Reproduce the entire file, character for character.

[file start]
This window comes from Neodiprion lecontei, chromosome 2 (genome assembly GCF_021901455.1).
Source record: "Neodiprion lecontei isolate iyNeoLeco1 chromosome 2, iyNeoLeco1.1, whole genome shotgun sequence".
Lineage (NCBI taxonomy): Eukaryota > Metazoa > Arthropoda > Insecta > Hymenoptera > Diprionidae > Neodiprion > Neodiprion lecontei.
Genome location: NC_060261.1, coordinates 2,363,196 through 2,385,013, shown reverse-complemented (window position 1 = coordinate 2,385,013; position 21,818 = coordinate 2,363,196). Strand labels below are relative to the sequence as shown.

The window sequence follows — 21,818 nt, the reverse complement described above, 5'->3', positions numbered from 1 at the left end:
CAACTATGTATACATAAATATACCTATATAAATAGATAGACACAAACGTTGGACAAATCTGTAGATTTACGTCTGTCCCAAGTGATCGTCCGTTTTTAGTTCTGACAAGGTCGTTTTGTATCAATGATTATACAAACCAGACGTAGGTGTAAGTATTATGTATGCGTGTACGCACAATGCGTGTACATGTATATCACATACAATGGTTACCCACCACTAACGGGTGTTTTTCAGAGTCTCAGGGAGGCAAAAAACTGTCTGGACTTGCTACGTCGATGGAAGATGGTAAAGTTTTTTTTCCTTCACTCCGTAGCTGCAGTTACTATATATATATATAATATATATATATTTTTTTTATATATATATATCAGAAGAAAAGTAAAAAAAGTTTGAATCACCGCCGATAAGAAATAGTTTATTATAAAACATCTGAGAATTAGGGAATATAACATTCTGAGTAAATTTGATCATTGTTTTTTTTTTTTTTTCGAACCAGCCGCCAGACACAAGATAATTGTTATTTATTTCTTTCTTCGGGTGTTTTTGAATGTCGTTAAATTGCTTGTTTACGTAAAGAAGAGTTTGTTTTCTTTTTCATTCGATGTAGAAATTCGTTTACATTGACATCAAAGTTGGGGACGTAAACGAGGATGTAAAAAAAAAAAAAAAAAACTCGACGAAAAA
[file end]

This window comes from Neodiprion lecontei, chromosome 2 (genome assembly GCF_021901455.1).
Source record: "Neodiprion lecontei isolate iyNeoLeco1 chromosome 2, iyNeoLeco1.1, whole genome shotgun sequence".
Lineage (NCBI taxonomy): Eukaryota > Metazoa > Arthropoda > Insecta > Hymenoptera > Diprionidae > Neodiprion > Neodiprion lecontei.
Genome location: NC_060261.1, coordinates 2,363,196 through 2,385,013, shown reverse-complemented (window position 1 = coordinate 2,385,013; position 21,818 = coordinate 2,363,196). Strand labels below are relative to the sequence as shown.

The window sequence follows — 21,818 nt, the reverse complement described above, 5'->3', positions numbered from 1 at the left end:
CAACTATGTATACATAAATATACCTATATAAATAGATAGACACAAACGTTGGACAAATCTGTAGATTTACGTCTGTCCCAAGTGATCGTCCGTTTTTAGTTCTGACAAGGTCGTTTTGTATCAATGATTATACAAACCAGACGTAGGTGTAAGTATTATGTATGCGTGTACGCACAATGCGTGTACATGTATATCACATACAATGGTTACCCACCACTAACGGGTGTTTTTCAGAGTCTCAGGGAGGCAAAAAACTGTCTGGACTTGCTACGTCGATGGAAGATGGTAAAGTTTTTTTTCCTTCACTCCGTAGCTGCAGTTACTATATATATATATAATATATATATATTTTTTTTATATATATATATCAGAAGAAAAGTAAAAAAAGTTTGAATCACCGCCGATAAGAAATAGTTTATTATAAAACATCTGAGAATTAGGGAATATAACATTCTGAGTAAATTTGATCATTGTTTTTTTTTTTTTTTCGAACCAGCCGCCAGACACAAGATAATTGTTATTTATTTCTTTCTTCGGGTGTTTTTGAATGTCGTTAAATTGCTTGTTTACGTAAAGAAGAGTTTGTTTTCTTTTTCATTCGATGTAGAAATTCGTTTACATTGACATCAAAGTTGGGGACGTAAACGAGGATGTAAAAAAAAAAAAAAAAAACTCGACGAAAAA